It is important to note that this company did not show up for the search term ‘best uk accountants for small business.’ And 3 Bears don’t rank high for the search term ‘uk accountant for large business.’


Because they are targeting completely different types of customer, as such these customers have different wants and needs:

At rouse chartered accountants, it is clear that their customer base already have a wide experience of accountants and therefore would have more of an idea as to what they need from their accountant on a practical day to day level.

There are so many plus points in this simple section (example above), and contained within their site – so much so that I could do an entire workshop on why their content and page design works.

Here are a few of the obvious content tips:

  • It is an underused (but highly effective) content writing trick to have a Title in bold:

‘Accountants for large businesses’

Your conscious mind reads this right away. Your subconscious however, sees EVERYTHING and triggers your emotive brain to react favourably.

By displaying the page title ‘client stories’ and also a very favourable trust pilot rating in small letters above the title, you are presented with immediate social proof without detracting from your client journey.

  • Their very first paragraph evidences that they know you as a client and are therefore able to satisfy your next step forward.
  • As with the first firm, the use of personal pronouns invites the web visitor to engage personally with the company. Never underestimate the value of true human interaction – your content should always do this.
  • Notice also that they don’t take an entire page to sing their accolades. They give you just enough information so you have no doubt as to their capability to satisfy your needs. This small section even though it is self-congratulatory still highlights benefits to you, the client!

As this firm is speaking to people who are more likely to have a clear and defined idea of what they want from their chosen accountancy firm they know that potential clients are going to be typing specific key phrases into Google.

They have done their homework and list those services on the home page, with a link leading to the specific page that helps end users make an informed decision based on that query.


One of the main reasons this company is ranking so highly is because they have a blog with regular posts going out that answer potential client needs.

These posts are indexed by Google and are rewarded site authority meaning they are more likely to show up on the first page of Google for a variety of search phrases.

  1. Having a blog sets you up as a professional and as a trusted expert in your field.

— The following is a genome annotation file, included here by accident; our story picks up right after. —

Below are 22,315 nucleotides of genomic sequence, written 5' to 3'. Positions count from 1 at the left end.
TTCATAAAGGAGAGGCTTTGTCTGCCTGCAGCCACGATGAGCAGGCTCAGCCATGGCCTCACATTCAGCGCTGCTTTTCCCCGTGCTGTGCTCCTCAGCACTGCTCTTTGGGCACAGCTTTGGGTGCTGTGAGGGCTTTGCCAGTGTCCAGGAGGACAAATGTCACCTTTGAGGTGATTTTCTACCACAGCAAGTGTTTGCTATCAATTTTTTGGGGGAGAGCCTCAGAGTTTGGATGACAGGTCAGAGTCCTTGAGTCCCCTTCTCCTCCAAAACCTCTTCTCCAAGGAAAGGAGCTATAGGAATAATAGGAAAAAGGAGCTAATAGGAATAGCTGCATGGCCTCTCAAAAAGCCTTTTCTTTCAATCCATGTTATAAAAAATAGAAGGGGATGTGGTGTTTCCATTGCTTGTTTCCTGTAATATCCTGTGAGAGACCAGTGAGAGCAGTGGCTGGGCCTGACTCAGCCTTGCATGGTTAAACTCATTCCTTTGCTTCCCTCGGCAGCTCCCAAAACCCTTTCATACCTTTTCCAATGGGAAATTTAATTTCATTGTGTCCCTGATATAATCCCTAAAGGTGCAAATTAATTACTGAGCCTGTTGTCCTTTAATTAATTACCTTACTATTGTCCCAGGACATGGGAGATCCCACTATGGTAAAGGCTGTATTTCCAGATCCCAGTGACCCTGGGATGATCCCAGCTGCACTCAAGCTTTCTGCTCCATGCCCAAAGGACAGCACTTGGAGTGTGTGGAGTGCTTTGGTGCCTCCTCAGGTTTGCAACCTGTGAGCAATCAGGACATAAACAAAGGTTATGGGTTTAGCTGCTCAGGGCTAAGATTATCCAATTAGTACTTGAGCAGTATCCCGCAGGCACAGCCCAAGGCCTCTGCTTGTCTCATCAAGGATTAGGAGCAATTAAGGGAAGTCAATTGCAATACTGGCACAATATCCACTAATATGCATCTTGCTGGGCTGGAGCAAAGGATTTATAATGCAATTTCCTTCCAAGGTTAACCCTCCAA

2. Because of the informal nature of blogs you are also seen as approachable.
  3. The latest stats indicate that web users are thirteen times more likely to click on your site (and use you) if you have a regular blog.

This company is far from perfect

Good news for you is that even though there are many things you can learn from this company, they could actually be doing more. From a search engine (SEO) and content point of view they could be bringing in even more clients.

They have pages that could use a good deal more keyword specific content and there are some very basic Search engine fixes that would increase their customer engagement almost instantly.

There isn’t room in this post to cover all of the fixes that they could employ but if you would like a FREE no obligation report on what you can do to make the most of your site there is a form at the foot of the page. You will have a detailed report that covers your site aesthetic, content and SEO within 48 hours.

By speaking to a specific niche you are increasing your chances of vastly increasing your click through rate and customer engagement. But what if you offer services to a variety of different customers?

The 80/20 accountancy principle.

Look at your current client base and divide them up into categories (for example industry sector). You will probably find that a large proportion of your income comes from a particular category. Make that category your main selling point and speak directly to clients who are interested in this.

From my experience I’ve found that 80% of an accountants work tends to come from around 20% of their client base. Identify your 20% and use this as a starting point. This does not mean you ignore your other services, they are just not as prominent as your main source of income and your content should reflect this.

I hope this post has helped. If you have any specific queries relating to your own accountancy business I’d be happy to help.


AWE Networking

I work alongside AWE Business Networking, an amazing group with members from all across the UK. It is a great way to meet new business contacts, pass business and receive real time business support and insight to take your business to the next level.


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Till next time

Paul Greystoke

AWE Networking / Your Content write